Combivir

Generic Name: Zidovudine

  • What is Combivir?

    Combivir is used to treat HIV (human immunodeficiency virus), which causes AIDS. It combines two drugs, lamivudine (Epivir) and zidovudine (Retrovir). Combivir is not a cure for HIV, and does not reduce the chances of spreading HIV to others.

  • What is the most important information I should know about Combivir?

    Lactic acidosis (a condition involving dangerously high levels of lactic acid in the blood) and an enlarged liver have been associated with lamivudine and zidovudine, the components of Combivir.

    Zidovudine has been associated with blood toxicity and anemia. Your doctor should monitor your blood counts regularly. Prolonged usage of zidovudine may cause muscle disease.

    A severe increase in the hepatitis B virus (HBV) has been reported in people who are already infected with both HBV and HIV and have stopped taking lamivudine.

  • Who should not take Combivir?

    Do not take Combivir if you are allergic to any of its ingredients.

  • What should I tell my doctor before I take the first dose of Combivir?

    Tell your doctor about all prescription, over-the-counter, and herbal medications you are taking before beginning treatment with Combivir. Also, talk to your doctor about your complete medical history, especially if you are pregnant, plan to become pregnant, or are breastfeeding. Tell your doctor if you are having problems with your blood, muscles, kidneys, or liver (such as HBV infection).

  • What is the usual dosage?

    The information below is based on the dosage guidelines your doctor uses. Depending on your condition and medical history, your doctor may prescribe a different regimen. Do not change the dosage or stop taking your medication without your doctor's approval.

    Adults and adolescents weighing ≥30 kg: The recommended dose is 1 tablet (containing 150 milligrams [mg] of lamivudine and 300 mg of zidovudine) twice daily.

  • How should I take Combivir?

    Take the Combivir tablets orally, with or without food.

  • What should I avoid while taking Combivir?

    Avoid breastfeeding your child; HIV can be passed to your baby through your breast milk. Do not stop treatment without talking to your doctor first.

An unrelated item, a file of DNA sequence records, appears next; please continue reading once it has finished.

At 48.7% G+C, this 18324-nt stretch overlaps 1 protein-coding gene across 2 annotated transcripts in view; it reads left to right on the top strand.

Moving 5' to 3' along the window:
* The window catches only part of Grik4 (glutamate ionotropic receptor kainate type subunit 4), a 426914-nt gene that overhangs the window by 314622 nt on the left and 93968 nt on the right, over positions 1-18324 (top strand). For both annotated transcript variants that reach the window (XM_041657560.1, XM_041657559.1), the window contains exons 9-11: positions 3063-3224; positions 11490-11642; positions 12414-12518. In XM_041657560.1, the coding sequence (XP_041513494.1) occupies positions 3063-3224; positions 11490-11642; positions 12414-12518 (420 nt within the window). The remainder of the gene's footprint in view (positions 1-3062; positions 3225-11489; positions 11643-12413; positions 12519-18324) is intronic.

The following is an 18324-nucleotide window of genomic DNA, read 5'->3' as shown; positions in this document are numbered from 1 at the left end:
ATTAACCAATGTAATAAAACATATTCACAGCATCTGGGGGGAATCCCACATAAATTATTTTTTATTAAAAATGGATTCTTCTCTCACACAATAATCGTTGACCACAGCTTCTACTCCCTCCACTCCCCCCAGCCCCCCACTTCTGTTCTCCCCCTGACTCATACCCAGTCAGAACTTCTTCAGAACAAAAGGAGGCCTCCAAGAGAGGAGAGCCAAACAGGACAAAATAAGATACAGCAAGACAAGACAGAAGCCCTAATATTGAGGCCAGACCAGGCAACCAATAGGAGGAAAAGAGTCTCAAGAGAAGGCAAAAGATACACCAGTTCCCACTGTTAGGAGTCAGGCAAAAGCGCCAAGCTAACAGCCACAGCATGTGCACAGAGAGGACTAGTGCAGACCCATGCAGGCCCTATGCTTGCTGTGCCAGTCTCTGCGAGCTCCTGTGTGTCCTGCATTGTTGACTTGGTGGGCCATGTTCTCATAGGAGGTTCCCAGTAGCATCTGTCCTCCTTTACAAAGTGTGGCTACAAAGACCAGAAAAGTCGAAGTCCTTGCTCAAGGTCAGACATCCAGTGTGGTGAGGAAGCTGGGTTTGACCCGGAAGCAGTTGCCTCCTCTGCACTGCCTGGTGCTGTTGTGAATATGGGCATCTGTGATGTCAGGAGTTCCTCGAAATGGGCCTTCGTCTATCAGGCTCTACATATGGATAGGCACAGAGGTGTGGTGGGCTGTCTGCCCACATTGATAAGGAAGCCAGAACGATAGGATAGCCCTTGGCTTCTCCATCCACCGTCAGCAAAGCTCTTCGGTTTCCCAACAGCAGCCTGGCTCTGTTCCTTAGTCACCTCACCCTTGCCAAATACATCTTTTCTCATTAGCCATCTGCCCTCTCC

• What are possible food and drug interactions associated with Combivir?

    If Combivir is taken with certain other drugs, the effects of either could be increased, decreased, or altered. It is especially important to check with your doctor before combining Combivir with the following: doxorubicin, ganciclovir, interferon alfa, ribavirin, stavudine, trimethoprim/sulfamethoxazole, and zalcitabine.

  • What are the possible side effects of Combivir?

    Side effects cannot be anticipated. If any develop or change in intensity, tell your doctor as soon as possible. Only your doctor can determine if it is safe for you to continue taking this drug.

    Side effects may include: abdominal pain or cramps, cough, depression, diarrhea, dizziness, fever or chills, headache, indigestion, loss of appetite, muscle and joint pain, nasal symptoms, nausea and vomiting, nerve damage, skin rashes, trouble sleeping, weakness and fatigue

  • Can I receive Combivir if I am pregnant or breastfeeding?

    The effects of Combivir during pregnancy and breastfeeding are unknown. Also, you should not breastfeed your child if you are HIV-positive; breast milk contains the virus and can infect your baby. Tell your doctor immediately if you are pregnant, plan to become pregnant, or are breastfeeding.

  • What should I do if I miss a dose of Combivir?

    Take it as soon as you remember. If it is almost time for your next dose, skip the one you missed and go back to your regular schedule. Do not take two doses at once.

  • How should I store Combivir?

    Store at room temperature or in the refrigerator.

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I'm Beth Isaac, PharmD. Welcome to PDR Health!

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